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Unread 02-05-2003, 12:37 PM   #76
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This is getting out of hand.... I say leave it alone. If you want to try the pick... buy it. If you don't... then.... don't. Leave God, Christianity and morallity out of it. In the big picture of things what does it matter... it's a guitar pick!

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Unread 02-05-2003, 02:40 PM   #77
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Robb... just a word of advice.

If you wanna present a good image for your company, the last thing you wanna do is start imposing your views of your product on people. If people don't like what you have to offer, leave them alone and let things be. You're just gonna give your company a bad rep if you keep arguing with everyone on this forum.

and YES, LEAVE GOD, CHRISTIANITY and MORALITY OUT OF THIS.
IT's a PICK for crying out loud!
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Unread 02-05-2003, 02:47 PM   #78
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doc.....come on man. all robb was doing was answering our questions about the pick and then he had to defend himself when a couple of people decided to start making fun of it and then him. i don't know why some of y'all insist on fighting about this.
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Unread 02-05-2003, 02:49 PM   #79
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"It's *just* a pick"

If the Jellifish is *just* "a pick", then a guitar is *just* a plank of wood!

Last edited by Robb; 02-05-2003 at 03:27 PM.
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Unread 02-05-2003, 03:08 PM   #80
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Re: "It's *just* a pick"

Quote:
Originally posted by Robb
If the Jellifish is "just a pick", then a guitar is "just" a plank of wood!
nice job quoting
now if only you can do it correctly.

Quote:
Originally posted by d0c_99
IT's a PICK for crying out loud!
Quote:
Originally posted by B_Saved
... it's a guitar pick!

anyway... i've said this twice already and i'll say it again
if people don't like your pick SUCK IT UP.
this thread is getting rediculous

Last edited by d0c_99; 02-05-2003 at 03:11 PM.
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Unread 02-05-2003, 03:54 PM   #81
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"this thread is getting rediculous [sic]"

Doc,

If you feel the thread is ridiculous, then please don't participate. I am here for people who have genuine questions about the Jellifish, such as those pertaining to proper technique, the product's origins, etc.

-Robb
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Unread 02-05-2003, 07:10 PM   #82
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As much as I want to make a completely thorough reply to all this mess, I've decided against it for the sake of hopefully letting the argument die. I will say, however, that I think it's completely ridiculous that this got so out of hand. Robb, I respect your patience in sticking around in spite of it. Others, I respect your attempts to back up what you believe even though I think you're way over doing it . That said, let's please get back to the point of the thread.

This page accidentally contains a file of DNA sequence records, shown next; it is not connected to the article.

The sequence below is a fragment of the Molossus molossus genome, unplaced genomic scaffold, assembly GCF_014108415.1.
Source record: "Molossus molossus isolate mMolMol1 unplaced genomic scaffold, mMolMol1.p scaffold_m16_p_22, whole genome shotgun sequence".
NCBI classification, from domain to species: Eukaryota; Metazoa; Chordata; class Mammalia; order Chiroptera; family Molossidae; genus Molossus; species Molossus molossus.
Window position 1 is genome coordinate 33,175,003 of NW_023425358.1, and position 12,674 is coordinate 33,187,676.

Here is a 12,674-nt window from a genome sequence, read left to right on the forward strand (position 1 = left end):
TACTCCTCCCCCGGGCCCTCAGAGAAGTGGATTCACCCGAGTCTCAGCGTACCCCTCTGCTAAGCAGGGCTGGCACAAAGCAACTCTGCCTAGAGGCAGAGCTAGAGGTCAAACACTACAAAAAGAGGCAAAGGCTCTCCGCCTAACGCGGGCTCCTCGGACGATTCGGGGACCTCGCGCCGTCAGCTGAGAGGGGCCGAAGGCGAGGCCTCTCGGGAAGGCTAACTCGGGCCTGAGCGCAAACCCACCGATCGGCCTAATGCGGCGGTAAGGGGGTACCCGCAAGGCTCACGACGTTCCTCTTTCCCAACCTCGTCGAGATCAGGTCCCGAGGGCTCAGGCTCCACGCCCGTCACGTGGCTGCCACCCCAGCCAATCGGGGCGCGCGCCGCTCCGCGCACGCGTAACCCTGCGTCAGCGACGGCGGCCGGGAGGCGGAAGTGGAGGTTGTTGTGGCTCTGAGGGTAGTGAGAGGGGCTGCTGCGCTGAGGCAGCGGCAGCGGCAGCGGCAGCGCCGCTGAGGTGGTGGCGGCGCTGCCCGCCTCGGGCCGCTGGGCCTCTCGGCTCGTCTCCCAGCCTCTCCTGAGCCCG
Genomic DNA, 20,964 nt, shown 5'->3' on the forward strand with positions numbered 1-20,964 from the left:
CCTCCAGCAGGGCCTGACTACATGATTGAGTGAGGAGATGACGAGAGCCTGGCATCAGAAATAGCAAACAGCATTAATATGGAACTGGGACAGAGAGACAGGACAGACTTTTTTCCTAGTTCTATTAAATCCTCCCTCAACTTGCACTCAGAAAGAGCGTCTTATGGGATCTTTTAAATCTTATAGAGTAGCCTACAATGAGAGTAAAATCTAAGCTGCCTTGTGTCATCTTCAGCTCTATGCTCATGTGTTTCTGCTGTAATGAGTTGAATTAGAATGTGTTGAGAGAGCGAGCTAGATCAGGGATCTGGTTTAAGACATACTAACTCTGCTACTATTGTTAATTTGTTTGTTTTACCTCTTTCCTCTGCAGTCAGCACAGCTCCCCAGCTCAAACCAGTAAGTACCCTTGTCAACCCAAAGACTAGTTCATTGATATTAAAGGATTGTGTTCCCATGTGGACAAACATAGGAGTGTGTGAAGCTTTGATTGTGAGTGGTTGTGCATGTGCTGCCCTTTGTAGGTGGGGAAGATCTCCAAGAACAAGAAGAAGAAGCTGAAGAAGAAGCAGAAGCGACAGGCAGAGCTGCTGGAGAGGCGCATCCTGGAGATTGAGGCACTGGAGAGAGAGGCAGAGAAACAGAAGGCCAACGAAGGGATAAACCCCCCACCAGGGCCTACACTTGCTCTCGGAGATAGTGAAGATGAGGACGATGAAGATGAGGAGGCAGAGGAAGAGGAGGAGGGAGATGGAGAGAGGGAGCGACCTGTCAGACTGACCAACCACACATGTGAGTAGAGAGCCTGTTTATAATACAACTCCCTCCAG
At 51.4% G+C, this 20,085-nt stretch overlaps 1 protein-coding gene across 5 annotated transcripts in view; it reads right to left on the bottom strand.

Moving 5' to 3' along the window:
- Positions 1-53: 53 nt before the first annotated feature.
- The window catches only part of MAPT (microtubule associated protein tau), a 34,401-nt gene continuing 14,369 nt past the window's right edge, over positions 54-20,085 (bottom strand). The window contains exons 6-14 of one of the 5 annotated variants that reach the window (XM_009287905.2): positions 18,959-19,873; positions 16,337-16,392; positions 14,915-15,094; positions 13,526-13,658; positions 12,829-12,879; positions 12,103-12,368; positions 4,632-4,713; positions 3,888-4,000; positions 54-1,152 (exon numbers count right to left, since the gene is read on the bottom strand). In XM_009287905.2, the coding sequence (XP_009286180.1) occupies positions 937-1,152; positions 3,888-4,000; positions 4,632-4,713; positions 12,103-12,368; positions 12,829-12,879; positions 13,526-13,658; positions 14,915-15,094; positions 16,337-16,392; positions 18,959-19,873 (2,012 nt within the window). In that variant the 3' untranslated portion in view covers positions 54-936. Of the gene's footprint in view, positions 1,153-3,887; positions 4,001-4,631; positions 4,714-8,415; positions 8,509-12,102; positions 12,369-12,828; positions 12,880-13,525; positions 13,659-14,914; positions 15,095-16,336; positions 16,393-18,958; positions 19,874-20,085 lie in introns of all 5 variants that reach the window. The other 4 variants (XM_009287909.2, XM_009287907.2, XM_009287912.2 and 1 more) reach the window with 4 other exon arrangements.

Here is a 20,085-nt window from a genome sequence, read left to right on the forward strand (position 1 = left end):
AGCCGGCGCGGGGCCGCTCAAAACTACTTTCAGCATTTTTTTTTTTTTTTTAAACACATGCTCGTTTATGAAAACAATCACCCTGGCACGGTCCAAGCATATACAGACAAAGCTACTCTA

Now, on subject, how *exactly* is the Bow technique done? From watching the video it seemed to me the idea was the hold the Jellifish with the short tines (is that the right word?) foward. Then, when you pick, sort of turn the pick so that the shortest would play first up to the biggest. However, from reading your comments it seems the idea is to basically just scrape the string with the tines (right word?? lol). So.. how is it supposed to be done?

And now some less relevent questions...

Have you had any other ideas for innovative "picks"?

Why blue?
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Unread 02-05-2003, 07:37 PM   #83
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This thread is dangerously close to being closed.
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Unread 02-05-2003, 07:41 PM   #84
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Bobb -

*u experimented making the bristles from other material apart from metal (ie: plastic fibres, copper, etc.) for diff sounds?

*will these picks ever reach sydney?
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Unread 02-05-2003, 08:17 PM   #85
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Bow! technique

Bob,

Even when I show people the Bow! technique in person, it takes a few tries to get the all of the elements across, so don't get frustrated if you don't get this right off the bat.

At its core, the Bow! technique derives its sound from the "ribs" of the "tines" rubbing against the strings. But, there are a couple of variables to consider and some subtleties involved.

When you initially try this technique out with a Jellifish, I make 2 general suggestions.

First, when you get a Jellifish, I think you'll be happiest if you master all 3 techniques on an acoustic and then move on to experimenting with an electric. The impact of the Jellifish is *dramatically* different on acoustic and electric guitars (and, here again, is another difference between guitar picks and the Jellifish).

My second suggestion, specific to the Bow! technique, is that you begin experimenting with this technique on the wound strings before moving on to the unwound. It is much easier to learn to Bow! on the bass strings and then transfer the technique to the unwound strings. (In fact, as I am thinking about this, you should probably play with this *just* on the lowest string until you get Bow! down pat.)